The European Commission has recently published the results of its consultation on the Database Directive (96/9/EC). It essentially concludes that the directive remains fit for purpose and there is no immediate need for change.
In 2017, the Commission embarked upon a consultation process to assess whether the Database Directive still fulfills its policy goals and is fit-for-purpose in a digital, data-driven economy. This is the second time there has been a significant evaluation of the directive since its adoption in February 1996.
The Commission's key conclusions are as follows:
- The directive has been quite effective in harmonising database protection across the EU, although the sui generis right has no proven impact on the overall production of databases in Europe, or on the competitiveness of the EU database industry.
- The directive was efficient; the sui generis right has moderate costs and benefits, but the benefits seem higher.
- Reforming the sui generis right now would be largely disproportionate to its overall policy potential or the limited range of problems it currently generates - it remains valued by many stakeholders. A stronger case will need to be built before there is any move towards a change in policy.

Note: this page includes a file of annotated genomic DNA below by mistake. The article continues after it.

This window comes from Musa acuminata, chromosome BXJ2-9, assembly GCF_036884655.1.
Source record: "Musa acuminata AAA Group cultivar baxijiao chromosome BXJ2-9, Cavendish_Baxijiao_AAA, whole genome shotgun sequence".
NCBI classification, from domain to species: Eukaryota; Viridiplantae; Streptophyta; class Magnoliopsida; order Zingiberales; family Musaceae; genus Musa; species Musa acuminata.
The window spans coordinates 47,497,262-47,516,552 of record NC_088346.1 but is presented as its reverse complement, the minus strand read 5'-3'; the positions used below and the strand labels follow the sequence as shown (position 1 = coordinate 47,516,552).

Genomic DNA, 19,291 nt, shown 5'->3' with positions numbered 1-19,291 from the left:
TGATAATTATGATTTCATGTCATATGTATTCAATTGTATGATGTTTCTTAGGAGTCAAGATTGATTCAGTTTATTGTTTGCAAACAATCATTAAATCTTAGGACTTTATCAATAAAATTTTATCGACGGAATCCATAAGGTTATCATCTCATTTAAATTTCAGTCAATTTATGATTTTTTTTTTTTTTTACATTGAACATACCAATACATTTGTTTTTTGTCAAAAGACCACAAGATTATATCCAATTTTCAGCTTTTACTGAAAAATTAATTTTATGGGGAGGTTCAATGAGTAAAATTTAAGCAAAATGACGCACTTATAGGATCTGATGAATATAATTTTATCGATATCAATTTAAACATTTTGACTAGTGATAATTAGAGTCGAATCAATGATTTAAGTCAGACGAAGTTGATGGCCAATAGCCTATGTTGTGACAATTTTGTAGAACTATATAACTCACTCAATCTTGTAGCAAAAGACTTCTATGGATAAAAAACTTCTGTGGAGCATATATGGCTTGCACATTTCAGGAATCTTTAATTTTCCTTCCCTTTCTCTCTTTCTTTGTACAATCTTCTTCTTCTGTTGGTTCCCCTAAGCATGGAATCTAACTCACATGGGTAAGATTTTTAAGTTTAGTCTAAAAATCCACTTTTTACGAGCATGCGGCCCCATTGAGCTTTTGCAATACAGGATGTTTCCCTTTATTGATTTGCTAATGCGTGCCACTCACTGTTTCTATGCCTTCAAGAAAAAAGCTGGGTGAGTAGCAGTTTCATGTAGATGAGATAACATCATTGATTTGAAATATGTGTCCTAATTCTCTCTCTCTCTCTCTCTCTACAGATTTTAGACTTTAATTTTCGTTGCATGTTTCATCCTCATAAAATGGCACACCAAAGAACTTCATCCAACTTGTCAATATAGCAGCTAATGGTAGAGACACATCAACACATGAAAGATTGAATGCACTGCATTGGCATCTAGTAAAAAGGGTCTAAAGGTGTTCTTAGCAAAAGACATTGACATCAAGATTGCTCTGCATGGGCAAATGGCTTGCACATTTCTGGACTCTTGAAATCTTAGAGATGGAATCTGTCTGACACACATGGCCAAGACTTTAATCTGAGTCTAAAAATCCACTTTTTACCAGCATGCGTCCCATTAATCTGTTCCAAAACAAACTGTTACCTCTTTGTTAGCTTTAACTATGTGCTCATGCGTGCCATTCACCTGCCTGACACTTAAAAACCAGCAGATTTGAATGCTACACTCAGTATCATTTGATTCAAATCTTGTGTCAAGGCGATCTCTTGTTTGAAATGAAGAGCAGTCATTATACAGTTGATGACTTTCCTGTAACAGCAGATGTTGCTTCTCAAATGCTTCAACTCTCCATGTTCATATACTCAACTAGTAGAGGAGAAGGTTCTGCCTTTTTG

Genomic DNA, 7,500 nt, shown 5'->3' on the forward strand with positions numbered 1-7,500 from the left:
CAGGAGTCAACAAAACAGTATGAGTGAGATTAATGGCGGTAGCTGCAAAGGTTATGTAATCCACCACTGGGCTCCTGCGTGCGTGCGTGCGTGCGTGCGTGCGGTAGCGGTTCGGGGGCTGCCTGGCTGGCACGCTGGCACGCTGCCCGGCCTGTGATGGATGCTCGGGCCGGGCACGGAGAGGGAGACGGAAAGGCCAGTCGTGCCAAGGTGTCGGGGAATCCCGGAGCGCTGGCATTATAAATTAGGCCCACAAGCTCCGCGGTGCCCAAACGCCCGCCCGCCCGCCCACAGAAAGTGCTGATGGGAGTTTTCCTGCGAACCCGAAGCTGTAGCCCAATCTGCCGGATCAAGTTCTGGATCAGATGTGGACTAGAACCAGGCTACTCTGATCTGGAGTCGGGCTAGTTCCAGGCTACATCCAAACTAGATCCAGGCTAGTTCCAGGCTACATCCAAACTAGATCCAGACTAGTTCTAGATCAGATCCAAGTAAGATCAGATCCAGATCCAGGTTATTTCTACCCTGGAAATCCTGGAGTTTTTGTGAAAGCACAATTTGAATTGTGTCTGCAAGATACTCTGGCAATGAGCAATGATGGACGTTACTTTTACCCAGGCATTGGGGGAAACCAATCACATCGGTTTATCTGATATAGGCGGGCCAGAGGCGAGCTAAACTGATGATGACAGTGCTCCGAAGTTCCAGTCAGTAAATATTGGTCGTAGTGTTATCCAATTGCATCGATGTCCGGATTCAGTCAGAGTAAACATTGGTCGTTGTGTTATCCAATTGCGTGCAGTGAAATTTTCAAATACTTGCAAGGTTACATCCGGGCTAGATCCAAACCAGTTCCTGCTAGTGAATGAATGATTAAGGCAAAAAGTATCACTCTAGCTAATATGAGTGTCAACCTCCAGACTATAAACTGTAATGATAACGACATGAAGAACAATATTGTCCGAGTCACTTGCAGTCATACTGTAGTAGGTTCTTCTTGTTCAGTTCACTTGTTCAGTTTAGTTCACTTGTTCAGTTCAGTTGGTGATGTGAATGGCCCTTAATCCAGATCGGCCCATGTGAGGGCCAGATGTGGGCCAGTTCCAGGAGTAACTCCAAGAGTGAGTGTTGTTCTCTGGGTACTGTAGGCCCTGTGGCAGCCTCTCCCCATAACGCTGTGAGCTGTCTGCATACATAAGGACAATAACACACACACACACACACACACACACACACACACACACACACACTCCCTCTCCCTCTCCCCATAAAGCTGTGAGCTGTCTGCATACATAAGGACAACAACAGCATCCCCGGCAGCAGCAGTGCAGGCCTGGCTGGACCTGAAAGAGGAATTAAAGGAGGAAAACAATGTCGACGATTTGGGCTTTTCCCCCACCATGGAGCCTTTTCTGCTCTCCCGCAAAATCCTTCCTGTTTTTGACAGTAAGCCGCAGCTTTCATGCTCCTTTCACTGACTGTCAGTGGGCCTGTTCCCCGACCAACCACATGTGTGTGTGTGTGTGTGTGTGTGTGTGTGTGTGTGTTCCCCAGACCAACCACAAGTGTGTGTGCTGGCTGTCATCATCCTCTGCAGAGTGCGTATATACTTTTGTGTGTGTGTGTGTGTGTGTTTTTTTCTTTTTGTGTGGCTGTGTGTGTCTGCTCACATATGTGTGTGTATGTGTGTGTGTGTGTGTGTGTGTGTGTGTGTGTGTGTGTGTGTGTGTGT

The results of this consultation provide certainty, for the time being at least, that the Database Directive is to remain in its current form (although not everyone will be happy with this conclusion).
Meanwhile, some uncertainty remains as to what will happen to the sui generis right in the context of Brexit. The Commission has said that it wants to negotiate a form of reciprocal treatment and this is reflected in the current draft of the Withdrawal Agreement in relation to existing databases (Article 54), however questions remain, such as the qualification requirements and the scope of protection for "new" databases. We will continue to keep you posted on developments as they unfold. (For further recent information on Brexit and IP rights, see our blogs here and here.)
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